Instant Azure Caching with MVC


Warning. This is obsolete, see my new blog

MVC movie app with Azure Redis Cache in 15 minutes

Warning: Most of the information in this blog is for the Preview edition and should not be used or targeted for production code. Use the In-Role Cache for production code.

In this blog post I’ll take my MVC Movie app and in 15 minutes connect it to the preview Windows Azure Cache service. The image below shows the details of a movie along with timing data (1.4 milliseconds), cache status (Hit in this case) and the PID of the IIS server.


You can download the completed app here. Later in the tutorial we’ll use the PID to show the session cache preserves data across web site failovers.


  • Fast! Cache read access is typically in the 1 millisecond range, writes about 1.2 millisecond for the premium cache. The basic and standard caches are not quite that fast, but do provide a major speedup over typical database access (which is often in the hundreds to thousands of millisecond range.)
  • Ultra-fast Local Cache – about 100 times faster than cache access.  Local Cache is great in applications like the movie app or weather apps that can use recent data. I’ll show how easy this is to configure.
  • Easy to set up, configure and use in your app. You can create a cache from 128MB to 150 GB. I’ll show how to do that later in this tutorial.
  • Works with every cloud product. Use the same cache from worker roles, web roles, web sites, VMs (even Linux VMs).
  • Huge. You can create caches from 128MB all the way to 150 GB.
  • **Reliable, high availability. **I’ll show how to hook up session cache, restart the web site and show session data is preserved. No more need to set up session affinity.
  • Low cost. A cache can provide a cost effective approach to speeding up your app. See the Capacity Planning Guide spreadsheet for Windows Azure Caching.
  • Multiple named caches, high availability, local cache, notifications, regions, tags, Increment Decrement APIs, Append Prepend APIs, Cache level BulkGet operations, expiration and eviction,  and more. See What’s new in Windows Azure Caching for details.

Set up the app to use Azure caching

Create a cache on the Windows Azure portal

  1. Log into the Windows Azure portal, and click the New button on the bottom left of the screen.


  2. Click Data Services, Cache, and then Quick Create.


  3. Enter an Endpoint and a region near you (where your web site will run). In this sample we’ll use the basic 128 MB cache.


    You can use the Capacity Planning Guide spreadsheet for Windows Azure Caching to help you determine the appropriate cache size, performance and features for your application.

Configure the cache

Select the Configure tab for Cache in the Management Portal.  Each cache has a default named cache, and the Standard and Premium cache offerings support up to nine additional named caches, for a total of ten. Each named cache has its own set of options which allow you to configure your cache in a highly flexible manner.

In the image below, the default cache is configured for a one minute sliding policy.


Each time a cache item is accessed, the expiration clock is reset. Setting it to one minute makes it easy to test the app.  In the download example, each page shows the cache Hit *or Miss status, *so setting it to one minute makes it easy to show expirations. Cache aside algorithms generally use a sliding cache. You should configure the expiration for the longest period possible that doesn’t overflow the cache and force excessive evictions. When the cache memory is full, new additions to the cache force evictions of the oldest items in the cache (LRU), and you pay a minor penalty waiting to evict the oldest cache items to make room for the new items. You can stress test your app and use the Monitor tab to see what percent of the cache capacity the app is using. (Monitoring is shown later in the tutorial.)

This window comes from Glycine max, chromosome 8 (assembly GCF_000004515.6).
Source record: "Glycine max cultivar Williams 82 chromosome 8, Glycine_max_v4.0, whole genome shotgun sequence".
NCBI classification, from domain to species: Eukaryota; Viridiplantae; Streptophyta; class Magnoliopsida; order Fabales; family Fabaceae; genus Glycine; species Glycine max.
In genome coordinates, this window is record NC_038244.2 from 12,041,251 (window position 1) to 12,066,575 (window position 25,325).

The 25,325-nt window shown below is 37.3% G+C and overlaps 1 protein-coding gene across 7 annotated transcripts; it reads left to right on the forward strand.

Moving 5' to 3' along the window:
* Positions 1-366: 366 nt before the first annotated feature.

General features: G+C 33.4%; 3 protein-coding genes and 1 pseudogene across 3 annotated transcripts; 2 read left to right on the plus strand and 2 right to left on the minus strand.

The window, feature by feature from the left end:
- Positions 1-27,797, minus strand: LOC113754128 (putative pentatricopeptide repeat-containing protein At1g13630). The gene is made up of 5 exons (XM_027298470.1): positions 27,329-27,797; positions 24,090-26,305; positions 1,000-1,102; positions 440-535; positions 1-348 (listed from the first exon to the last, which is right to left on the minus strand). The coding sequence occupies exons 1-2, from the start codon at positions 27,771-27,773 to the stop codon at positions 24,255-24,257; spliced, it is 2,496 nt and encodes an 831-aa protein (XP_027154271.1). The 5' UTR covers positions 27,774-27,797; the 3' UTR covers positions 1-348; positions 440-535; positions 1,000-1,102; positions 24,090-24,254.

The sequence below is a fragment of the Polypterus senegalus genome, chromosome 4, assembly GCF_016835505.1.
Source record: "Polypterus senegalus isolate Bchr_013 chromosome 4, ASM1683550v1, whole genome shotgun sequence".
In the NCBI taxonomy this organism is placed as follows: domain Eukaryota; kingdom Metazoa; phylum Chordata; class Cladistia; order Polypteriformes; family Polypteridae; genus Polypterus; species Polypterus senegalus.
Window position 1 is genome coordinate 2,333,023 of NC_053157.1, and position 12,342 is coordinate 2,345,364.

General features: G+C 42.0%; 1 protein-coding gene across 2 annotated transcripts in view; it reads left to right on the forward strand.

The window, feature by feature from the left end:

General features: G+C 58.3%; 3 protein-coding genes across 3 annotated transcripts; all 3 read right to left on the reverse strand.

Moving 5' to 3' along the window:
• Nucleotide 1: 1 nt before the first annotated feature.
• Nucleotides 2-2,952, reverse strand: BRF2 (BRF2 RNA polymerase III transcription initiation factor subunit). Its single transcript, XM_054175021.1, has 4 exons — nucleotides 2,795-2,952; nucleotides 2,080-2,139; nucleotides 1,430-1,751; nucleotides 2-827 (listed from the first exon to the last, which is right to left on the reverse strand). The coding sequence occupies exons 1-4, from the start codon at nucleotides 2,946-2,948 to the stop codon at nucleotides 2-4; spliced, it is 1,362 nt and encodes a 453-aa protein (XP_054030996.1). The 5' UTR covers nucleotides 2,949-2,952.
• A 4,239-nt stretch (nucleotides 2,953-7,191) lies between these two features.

Configure the MvcMovie app for caching

  1. Use NuGet to install the Windows Azure Cache package. Select Online in the left tab and enter **caching **in the search box on the top right. Click the **Install **button for the Windows Azure Cache package.


  2. In the Select Projects **dialog click **OK and then click Install.

  3. Open the root web.config file and find the <dataCacheClients> element at the bottom of the file.
  4. In the Windows Azure portal, copy the name of the Endpoint URL ( in the images above) and paste it into the identifierattribute of the <autoDiscover> element.
  5. Remove the comment characters from the element and paste in the authentication key. You can get the key from the portal by clicking on Manage Keys when you’ve selected your cache. The code below shows the markup you must change:


On Demand/ Cache Aside code

There are many cache approaches you can take depending on your application needs. For this sample I’ll use the on demand/cache aside approach. Each query for a movie or list of movies first searches the cache. If the data is found in the cache, it’s immediately returned without banging on the database. If the requested data is not in the cache, it uses the normal data access code, but then caches the data for the next time that data is requested. The following shows the getMovie method which is called by the Details, Edit and Delete action methods.

public class MoviesController : Controller
   private MovieDBContext db = new MovieDBContext();
   private DataCache cache = new DataCache();

   Movie getMovie(int id)
      Stopwatch sw = Stopwatch.StartNew();

      Movie m = (Movie)cache.Get(id.ToString());

      if (m == null)
         Movie movie = db.Movies.Find(id);
         <mark> cache.Put(id.ToString(), movie);</mark>
         return movie;

      return m;

When a movie is edited or deleted, it is evicted from the cache:

void ClearAllMoviesCache(int id = 0)
   if (id > 0)
   cache.Remove("All Movies");

Note the code above also clear out the cache entry “All Movies”, which contains a list of all the movies and is used in the Index method.


Download and run the sample

Download and configure the sample using the instructions above. You must create a web site with a database. For instructions on deploying a web site with a database, see my tutorial Deploy a Secure ASP.NET MVC 5 app with Membership, OAuth, and SQL Database to a Windows Azure Web Site.